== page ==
After we finished their book of Frayer Models – It was time for Taboo!

The taboo cards focus on quadratic functions.  I didn’t make them all related to quadratic functions in order to give students the illusion that the game was covering the entire book.  The restricted words were choosen to leave the door open for good mathematical descriptions and not make the game too difficult.  Thus for the word “parabola” I didn’t include “quadratic” as a restricted word.    For me, the restricted words were really meant to try and take away the cheap clues, rather than the good mathematical clues – like for instance with the card “Domain” I restricted “Range” but I did not restrict “x” or “value”.

The rules for Taboo were basically the same as Fawn’s, but here they are:

  1. Class is divided into 2 teams, Team X and Team Y.
  2. Team X goes first: two people from Team X come up to front.
  3. Skipping a word is not allowed.
  4. Team has 1 minute to get as many right as possible.
  5. No hand gestures.

The Keynote slides attached below have a description of how I explained the Taboo game to the students.

For the final round, I was describing each card and giving points to the team that could guess it first.

The Advice:

– I would let one student volunteer to come up and I would randomly select a second student to join them.  I had students who never volunteer for anything, volunteering for this.

– Ultimately if the students knew the goal of Taboo was to work vocabulary of quadratics, then they could just list off all those key words every round.  So it’s important to do the following two things in order to give the students the illusion that any term in the book is possible.

  1. Do not tell the students that they are going to use the terms from the Frayer Models to play Taboo.  Even though every term from the Frayer Models are in the game, the students don’t need to know that.  I even collected the Frayer Models to day before playing Taboo.
  2. Throw in some math terms that do not have to do with quadratics.

– Students liked to say things like “the opposite of” – so if you have a card for maximum, make sure minimum is a restricted word.

– Use the restricted words to keep students from being able to use a non-math description.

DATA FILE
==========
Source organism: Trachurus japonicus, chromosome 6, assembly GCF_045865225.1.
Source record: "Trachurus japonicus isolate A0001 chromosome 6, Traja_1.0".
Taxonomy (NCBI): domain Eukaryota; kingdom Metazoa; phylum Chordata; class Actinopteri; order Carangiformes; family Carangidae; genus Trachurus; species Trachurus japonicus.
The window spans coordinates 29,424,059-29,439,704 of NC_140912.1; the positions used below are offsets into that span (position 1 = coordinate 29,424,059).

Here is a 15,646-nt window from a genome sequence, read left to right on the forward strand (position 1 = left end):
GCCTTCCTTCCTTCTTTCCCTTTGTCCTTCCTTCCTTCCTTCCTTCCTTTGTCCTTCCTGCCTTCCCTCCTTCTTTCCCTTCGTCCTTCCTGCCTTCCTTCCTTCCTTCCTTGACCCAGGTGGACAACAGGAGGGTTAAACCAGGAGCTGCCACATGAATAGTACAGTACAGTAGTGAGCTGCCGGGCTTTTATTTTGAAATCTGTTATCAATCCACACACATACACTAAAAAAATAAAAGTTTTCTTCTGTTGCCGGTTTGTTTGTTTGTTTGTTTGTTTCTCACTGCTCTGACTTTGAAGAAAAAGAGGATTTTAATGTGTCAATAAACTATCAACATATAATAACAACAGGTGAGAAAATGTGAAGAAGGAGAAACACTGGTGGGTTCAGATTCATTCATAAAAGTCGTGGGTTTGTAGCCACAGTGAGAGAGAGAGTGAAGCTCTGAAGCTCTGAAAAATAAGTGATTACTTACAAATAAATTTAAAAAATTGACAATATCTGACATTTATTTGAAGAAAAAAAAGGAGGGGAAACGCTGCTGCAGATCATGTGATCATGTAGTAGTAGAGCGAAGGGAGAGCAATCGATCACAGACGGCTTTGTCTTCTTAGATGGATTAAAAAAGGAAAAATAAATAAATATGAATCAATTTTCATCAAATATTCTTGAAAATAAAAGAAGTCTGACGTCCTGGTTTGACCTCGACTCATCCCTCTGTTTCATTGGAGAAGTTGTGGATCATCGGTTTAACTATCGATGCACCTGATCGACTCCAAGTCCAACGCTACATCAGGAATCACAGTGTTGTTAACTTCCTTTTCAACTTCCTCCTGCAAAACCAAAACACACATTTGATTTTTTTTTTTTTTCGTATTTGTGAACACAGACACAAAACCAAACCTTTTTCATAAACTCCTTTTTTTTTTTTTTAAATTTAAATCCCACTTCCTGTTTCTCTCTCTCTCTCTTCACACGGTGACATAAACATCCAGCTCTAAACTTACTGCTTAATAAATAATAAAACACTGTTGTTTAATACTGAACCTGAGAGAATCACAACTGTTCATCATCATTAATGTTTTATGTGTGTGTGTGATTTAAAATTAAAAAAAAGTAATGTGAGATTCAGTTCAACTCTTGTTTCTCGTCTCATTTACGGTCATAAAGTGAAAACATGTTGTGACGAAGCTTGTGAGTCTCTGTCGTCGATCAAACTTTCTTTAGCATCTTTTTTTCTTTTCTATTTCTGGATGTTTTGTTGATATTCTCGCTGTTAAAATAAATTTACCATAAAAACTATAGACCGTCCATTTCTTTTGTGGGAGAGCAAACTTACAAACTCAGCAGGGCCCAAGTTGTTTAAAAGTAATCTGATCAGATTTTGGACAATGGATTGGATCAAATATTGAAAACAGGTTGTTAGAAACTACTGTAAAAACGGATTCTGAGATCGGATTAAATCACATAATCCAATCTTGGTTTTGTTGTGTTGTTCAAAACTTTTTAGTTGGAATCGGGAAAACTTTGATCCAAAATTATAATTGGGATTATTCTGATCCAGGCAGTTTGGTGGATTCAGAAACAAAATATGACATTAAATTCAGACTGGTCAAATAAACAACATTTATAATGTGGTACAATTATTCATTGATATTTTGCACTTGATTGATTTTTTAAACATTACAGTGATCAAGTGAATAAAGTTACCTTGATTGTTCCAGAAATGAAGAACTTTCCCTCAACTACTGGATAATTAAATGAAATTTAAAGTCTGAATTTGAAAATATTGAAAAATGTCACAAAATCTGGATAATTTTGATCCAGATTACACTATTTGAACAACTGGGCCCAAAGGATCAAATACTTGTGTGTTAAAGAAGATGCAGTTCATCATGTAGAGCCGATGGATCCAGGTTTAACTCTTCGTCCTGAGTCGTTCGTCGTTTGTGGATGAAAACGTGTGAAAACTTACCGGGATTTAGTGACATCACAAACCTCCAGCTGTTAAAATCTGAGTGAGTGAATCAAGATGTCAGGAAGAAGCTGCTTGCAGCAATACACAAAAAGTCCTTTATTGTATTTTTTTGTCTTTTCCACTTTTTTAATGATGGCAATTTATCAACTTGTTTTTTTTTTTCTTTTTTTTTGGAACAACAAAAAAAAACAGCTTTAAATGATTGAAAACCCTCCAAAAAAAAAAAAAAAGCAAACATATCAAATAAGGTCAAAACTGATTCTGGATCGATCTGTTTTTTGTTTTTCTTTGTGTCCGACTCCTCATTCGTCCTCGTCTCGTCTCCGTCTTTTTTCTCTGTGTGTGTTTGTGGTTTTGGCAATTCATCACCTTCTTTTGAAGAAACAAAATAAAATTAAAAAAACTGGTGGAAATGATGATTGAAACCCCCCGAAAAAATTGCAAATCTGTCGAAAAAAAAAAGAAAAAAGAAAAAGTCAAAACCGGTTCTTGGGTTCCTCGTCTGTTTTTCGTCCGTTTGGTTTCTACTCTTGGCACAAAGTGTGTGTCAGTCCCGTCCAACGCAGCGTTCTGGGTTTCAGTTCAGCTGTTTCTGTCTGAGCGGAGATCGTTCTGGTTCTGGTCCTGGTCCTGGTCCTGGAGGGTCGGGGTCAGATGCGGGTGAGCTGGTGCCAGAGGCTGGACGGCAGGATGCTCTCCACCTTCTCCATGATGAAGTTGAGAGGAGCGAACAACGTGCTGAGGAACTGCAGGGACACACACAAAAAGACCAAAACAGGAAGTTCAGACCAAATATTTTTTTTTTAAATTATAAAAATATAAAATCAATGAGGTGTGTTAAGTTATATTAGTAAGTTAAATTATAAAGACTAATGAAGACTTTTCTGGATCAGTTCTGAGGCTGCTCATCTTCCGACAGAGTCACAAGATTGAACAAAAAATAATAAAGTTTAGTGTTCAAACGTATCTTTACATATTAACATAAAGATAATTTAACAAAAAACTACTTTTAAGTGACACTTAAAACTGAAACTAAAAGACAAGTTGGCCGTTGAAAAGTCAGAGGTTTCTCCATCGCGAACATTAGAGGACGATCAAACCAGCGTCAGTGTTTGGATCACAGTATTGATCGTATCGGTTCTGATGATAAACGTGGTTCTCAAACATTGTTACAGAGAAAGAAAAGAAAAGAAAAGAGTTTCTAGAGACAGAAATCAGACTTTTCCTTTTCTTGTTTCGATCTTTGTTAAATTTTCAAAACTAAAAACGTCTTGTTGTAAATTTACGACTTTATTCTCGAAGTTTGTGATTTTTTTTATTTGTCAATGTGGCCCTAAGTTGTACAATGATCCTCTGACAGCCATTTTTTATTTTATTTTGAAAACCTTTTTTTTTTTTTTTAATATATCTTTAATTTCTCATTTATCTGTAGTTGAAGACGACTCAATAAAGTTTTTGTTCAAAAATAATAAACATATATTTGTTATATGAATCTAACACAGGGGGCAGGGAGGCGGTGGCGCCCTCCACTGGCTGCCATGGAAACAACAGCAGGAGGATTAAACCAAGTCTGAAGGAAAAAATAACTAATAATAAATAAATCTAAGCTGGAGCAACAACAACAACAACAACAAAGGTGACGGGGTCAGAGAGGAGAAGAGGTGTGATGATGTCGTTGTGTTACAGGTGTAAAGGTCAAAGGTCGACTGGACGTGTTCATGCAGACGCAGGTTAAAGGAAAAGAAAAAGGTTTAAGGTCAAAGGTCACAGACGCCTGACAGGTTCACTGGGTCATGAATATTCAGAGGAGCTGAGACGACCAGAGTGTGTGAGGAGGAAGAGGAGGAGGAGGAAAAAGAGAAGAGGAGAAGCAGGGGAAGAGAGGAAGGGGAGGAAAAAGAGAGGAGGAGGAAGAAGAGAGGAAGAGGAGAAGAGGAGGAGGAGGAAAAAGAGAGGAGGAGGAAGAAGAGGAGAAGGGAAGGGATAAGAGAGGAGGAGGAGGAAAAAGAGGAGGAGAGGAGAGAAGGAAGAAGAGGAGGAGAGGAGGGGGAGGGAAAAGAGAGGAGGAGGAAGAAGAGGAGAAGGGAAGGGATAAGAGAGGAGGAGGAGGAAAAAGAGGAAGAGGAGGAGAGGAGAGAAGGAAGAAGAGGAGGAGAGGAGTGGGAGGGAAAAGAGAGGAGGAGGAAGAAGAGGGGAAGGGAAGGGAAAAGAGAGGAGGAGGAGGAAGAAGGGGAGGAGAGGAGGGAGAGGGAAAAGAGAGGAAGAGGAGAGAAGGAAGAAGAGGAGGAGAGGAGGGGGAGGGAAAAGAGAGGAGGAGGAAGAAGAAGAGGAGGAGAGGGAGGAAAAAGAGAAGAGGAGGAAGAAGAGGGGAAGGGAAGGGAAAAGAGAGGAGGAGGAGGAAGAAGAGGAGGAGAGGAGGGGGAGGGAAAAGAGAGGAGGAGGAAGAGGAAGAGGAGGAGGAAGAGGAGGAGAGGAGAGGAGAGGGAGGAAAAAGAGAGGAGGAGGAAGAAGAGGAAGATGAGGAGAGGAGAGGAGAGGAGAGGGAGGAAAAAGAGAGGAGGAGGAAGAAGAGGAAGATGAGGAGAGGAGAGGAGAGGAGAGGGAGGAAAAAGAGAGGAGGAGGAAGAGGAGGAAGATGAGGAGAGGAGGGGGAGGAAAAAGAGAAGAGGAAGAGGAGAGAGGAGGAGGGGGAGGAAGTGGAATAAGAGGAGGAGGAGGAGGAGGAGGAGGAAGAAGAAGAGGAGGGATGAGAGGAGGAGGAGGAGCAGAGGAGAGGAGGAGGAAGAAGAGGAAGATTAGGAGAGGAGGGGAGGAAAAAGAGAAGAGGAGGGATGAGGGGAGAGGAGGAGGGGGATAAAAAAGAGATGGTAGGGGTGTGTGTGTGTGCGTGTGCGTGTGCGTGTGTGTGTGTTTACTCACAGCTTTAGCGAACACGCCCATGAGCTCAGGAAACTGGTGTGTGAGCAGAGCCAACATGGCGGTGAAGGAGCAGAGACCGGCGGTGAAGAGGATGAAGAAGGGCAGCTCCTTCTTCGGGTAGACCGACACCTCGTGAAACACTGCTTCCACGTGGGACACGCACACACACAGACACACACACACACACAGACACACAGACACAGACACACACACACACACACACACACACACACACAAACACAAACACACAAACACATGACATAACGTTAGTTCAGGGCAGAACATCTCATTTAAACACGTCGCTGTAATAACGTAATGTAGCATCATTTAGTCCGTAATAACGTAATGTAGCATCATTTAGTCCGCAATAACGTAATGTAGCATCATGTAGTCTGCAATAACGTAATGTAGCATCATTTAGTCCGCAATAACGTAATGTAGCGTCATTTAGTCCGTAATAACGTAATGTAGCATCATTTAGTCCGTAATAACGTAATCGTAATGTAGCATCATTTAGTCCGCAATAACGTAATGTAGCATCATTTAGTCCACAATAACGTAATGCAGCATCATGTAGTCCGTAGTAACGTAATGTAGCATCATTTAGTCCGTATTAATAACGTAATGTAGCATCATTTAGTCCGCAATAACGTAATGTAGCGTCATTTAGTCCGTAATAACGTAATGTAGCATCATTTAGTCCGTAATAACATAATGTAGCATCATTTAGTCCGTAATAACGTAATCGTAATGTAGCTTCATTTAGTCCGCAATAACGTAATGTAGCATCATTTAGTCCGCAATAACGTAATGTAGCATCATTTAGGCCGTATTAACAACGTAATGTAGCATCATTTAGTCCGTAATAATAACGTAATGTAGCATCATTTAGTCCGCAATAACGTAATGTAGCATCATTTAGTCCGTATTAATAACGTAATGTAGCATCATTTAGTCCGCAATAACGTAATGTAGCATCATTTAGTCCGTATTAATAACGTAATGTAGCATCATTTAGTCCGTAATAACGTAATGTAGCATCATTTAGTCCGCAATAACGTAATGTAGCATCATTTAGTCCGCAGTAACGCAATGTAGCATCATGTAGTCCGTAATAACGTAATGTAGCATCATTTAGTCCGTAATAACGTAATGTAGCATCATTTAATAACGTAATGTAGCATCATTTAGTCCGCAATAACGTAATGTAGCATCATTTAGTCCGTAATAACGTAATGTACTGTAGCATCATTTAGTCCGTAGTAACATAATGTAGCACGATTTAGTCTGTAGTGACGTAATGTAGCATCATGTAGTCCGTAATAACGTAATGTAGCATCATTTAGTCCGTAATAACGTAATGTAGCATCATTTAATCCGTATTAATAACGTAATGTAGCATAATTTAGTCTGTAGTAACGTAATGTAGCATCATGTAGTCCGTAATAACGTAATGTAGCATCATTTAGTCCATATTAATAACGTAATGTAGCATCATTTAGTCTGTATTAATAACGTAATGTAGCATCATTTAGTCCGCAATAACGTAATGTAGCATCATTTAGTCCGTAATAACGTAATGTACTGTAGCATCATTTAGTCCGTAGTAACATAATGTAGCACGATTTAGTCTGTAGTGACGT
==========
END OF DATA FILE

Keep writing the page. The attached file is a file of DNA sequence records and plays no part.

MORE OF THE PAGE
– Have your TA cutout the Taboo cards and glue them to playing cards.

The Results:

A high level of engagement.  Definitely an animated class and everyone enjoyed the activity.  Students were shouting out a lot of great vocabulary, and I felt good that the Frayer Models had given them improved math literacy.

The Goods:


QuadraticTabooCards  (There are only enough cards here for 2 or 3 one minute rounds if you have two teams)


Parabola Review Worksheet

I created the following worksheet to help students review what they learned about identifying the different characteristics of a parabola.


After printing it out I decided that I wanted to make it an error analysis exercise instead, so I filled it out myself and made one or two mistakes for each parabola.   I had students put check marks by the correct answers, circle and fix the wrong answers.  Here’s that worksheet:


The Goods:



Investigator Training

The Description:

The goal here was to use Dan Meyer’s “Bone Collector” 3Act problem, as the motivation for a series of lessons on scaling.


The basic premise is as follows:  I show the Bone Collector clip first (see the link above for the clip), tell them we need to figure out the shoe size of the killer because we need to make sure that the killer is not in the room.   Then I concede that I realize they are not trained investigators.  Thus I tell them that over the next couple days we will be doing some investigator training, to get them ready to take on this case.   I help a lot during the first two cases, but I provide little help during the Bone Collector case – and the good news is that they didn’t need much help on it after the investigator training.

CASE 1 “The Drug House”

For their first case, I used a google maps images (see Keynote or PowerPoint file below) of a huge house that I was calling a “known drug” house (It’s actually Michael Jordan’s house).  The goal is for them to calculate the area of the very suspicious large building at the bottom right of the picture, where a lot of cars are located.  I tell them the FBI wants to perform a raid but they do not know how many agents to send, because they don’t know the size of the building.  And they are waiting for our calculations to proceed.


I handout the above picture to each student.  Then do a little strategy session where they write down how they are going to calculate the size of the building.  At that point they are given time to solve it with their pair/share partner.

The next day  I come and say that althought the FBI was happy that we correctly calculated the size of the building, unfortunately after performing the raid they learned that this was not a drug house, it was in fact Michael Jordan’s house.  And that big building is a basketball court.

CASE 2 “The Statue Thief”

I use a picture of the Surfer Memorial Statue in Santa Cruz.  Then I show a the same picture but with the statue photoshopped out.  I then tell them that a security camera picked up a very suspecious person who had visited the statue multiple times before night of the theft , and that the FBI needs us to find the height of the suspect in the picture.  This case is very similar to the Bone Collector.